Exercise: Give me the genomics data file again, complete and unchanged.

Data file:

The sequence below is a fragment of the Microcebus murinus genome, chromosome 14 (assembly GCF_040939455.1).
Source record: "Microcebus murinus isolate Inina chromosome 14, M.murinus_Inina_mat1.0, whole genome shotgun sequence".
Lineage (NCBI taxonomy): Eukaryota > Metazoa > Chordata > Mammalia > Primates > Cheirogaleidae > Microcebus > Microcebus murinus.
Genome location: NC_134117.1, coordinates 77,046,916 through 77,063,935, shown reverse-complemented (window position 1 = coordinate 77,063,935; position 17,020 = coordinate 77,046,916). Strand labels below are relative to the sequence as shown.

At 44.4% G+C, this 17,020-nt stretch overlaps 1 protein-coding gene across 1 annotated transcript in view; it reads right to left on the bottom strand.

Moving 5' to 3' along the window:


The sequence below is a fragment of the Microcebus murinus genome, chromosome 14 (assembly GCF_040939455.1).
Source record: "Microcebus murinus isolate Inina chromosome 14, M.murinus_Inina_mat1.0, whole genome shotgun sequence".
Lineage (NCBI taxonomy): Eukaryota > Metazoa > Chordata > Mammalia > Primates > Cheirogaleidae > Microcebus > Microcebus murinus.
Genome location: NC_134117.1, coordinates 77,046,916 through 77,063,935, shown reverse-complemented (window position 1 = coordinate 77,063,935; position 17,020 = coordinate 77,046,916). Strand labels below are relative to the sequence as shown.

At 44.4% G+C, this 17,020-nt stretch overlaps 1 protein-coding gene across 1 annotated transcript in view; it reads right to left on the bottom strand.

Moving 5' to 3' along the window: